After a spell as Gloucestershire coach (which is what took him to Bristol) Barry joined the first-class umpires list, on which he served with distinction until compulsorily retired on reaching 65. He regularly finished near the top of the assessments and was popular and respected around the county circuit.

Barry umpired two test matches in the era when officials were from the host country: against the West Indies at Edgbaston in 1991 and Pakistan at Lord’s in 1992. Along with my Clifton correspondent, I had the pleasure of being his guest on the Saturday of the latter game. From our complementary seats in the Mound Stand we watched Pakistan achieve a lead of 38 against an England attack of Malcolm, De Freitas, Lewis, Salisbury and Botham. Only now have I realised that we saw Botham’s final bowl in test cricket.

We have always regretted not taking up the offer of more free tickets for the Sunday, which turned out to be one of the great test days. England were dismissed for 175 by a combination of top-class fast bowling from Wasim Akram and Waqar Younis, and Mushtaq Ahmed’s leg spin. Chris Lewis gave us his finest hour (or five minutes, at least) and removed three of the top four for ducks, turning a target of 137 from a hillock to a mountain. They got there by two wickets, thanks to judicious hitting from Wasim and Waqar.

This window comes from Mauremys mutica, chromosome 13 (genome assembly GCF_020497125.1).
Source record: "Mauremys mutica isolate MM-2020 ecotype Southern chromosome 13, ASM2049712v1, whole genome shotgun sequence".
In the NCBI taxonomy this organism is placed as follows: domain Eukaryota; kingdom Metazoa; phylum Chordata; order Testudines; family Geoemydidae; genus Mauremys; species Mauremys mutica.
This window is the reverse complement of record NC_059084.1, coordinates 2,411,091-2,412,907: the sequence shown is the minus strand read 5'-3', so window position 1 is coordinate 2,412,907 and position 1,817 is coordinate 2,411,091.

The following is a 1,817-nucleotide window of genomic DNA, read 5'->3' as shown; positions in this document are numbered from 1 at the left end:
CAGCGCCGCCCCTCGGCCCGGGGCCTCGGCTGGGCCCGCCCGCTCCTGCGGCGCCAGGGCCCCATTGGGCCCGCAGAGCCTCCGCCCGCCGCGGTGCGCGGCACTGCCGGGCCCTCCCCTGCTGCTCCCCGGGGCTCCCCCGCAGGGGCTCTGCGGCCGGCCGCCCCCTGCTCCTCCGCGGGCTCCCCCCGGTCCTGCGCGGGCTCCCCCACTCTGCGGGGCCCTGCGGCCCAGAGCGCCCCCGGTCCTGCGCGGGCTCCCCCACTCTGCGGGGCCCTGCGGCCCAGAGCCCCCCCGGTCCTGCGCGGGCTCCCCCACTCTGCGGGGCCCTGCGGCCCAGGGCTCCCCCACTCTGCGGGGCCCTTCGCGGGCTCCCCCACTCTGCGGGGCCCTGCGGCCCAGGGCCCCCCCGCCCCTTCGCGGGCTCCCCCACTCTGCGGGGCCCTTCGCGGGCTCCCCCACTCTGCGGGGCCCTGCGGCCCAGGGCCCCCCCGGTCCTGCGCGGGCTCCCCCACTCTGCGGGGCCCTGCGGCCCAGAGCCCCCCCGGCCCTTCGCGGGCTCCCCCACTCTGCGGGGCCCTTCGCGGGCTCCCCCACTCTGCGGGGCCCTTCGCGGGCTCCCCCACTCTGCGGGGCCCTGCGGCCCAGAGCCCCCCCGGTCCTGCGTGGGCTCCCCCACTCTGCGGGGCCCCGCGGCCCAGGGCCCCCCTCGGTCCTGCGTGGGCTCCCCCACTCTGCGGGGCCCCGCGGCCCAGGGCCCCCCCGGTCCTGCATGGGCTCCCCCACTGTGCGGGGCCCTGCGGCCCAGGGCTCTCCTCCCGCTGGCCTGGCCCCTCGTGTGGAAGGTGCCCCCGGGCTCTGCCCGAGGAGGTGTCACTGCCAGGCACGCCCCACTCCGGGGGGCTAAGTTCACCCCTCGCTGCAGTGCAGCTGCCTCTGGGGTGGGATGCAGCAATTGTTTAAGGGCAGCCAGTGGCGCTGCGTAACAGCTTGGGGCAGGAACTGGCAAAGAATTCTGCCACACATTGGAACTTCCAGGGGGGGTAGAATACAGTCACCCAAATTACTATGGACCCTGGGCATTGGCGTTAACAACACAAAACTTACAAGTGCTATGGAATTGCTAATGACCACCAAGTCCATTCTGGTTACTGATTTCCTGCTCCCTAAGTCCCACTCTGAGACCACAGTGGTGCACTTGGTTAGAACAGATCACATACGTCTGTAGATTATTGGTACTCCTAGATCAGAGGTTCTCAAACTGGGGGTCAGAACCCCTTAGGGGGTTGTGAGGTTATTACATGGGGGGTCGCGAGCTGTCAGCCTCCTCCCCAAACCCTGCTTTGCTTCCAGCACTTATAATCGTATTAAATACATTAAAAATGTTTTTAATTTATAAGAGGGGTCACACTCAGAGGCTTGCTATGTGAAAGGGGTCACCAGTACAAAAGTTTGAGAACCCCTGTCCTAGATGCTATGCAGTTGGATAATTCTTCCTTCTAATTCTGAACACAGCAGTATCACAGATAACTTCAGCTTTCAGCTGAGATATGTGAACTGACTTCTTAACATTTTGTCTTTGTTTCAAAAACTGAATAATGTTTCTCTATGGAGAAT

For many years Barry led bands of some England’s more discerning, less barmy, supporters on overseas tours. It was a pleasure to catch up with them in Sydney, Wellington, Rotorua, Auckland and Napier.

Barry Dudleston was 70 a couple of weeks ago. Happy birthday Barry, and thanks for the skiing lesson.

Sunday, June 28, 2015

Forty years on: Cowdrey beats the Australians, Lillee steals my shoe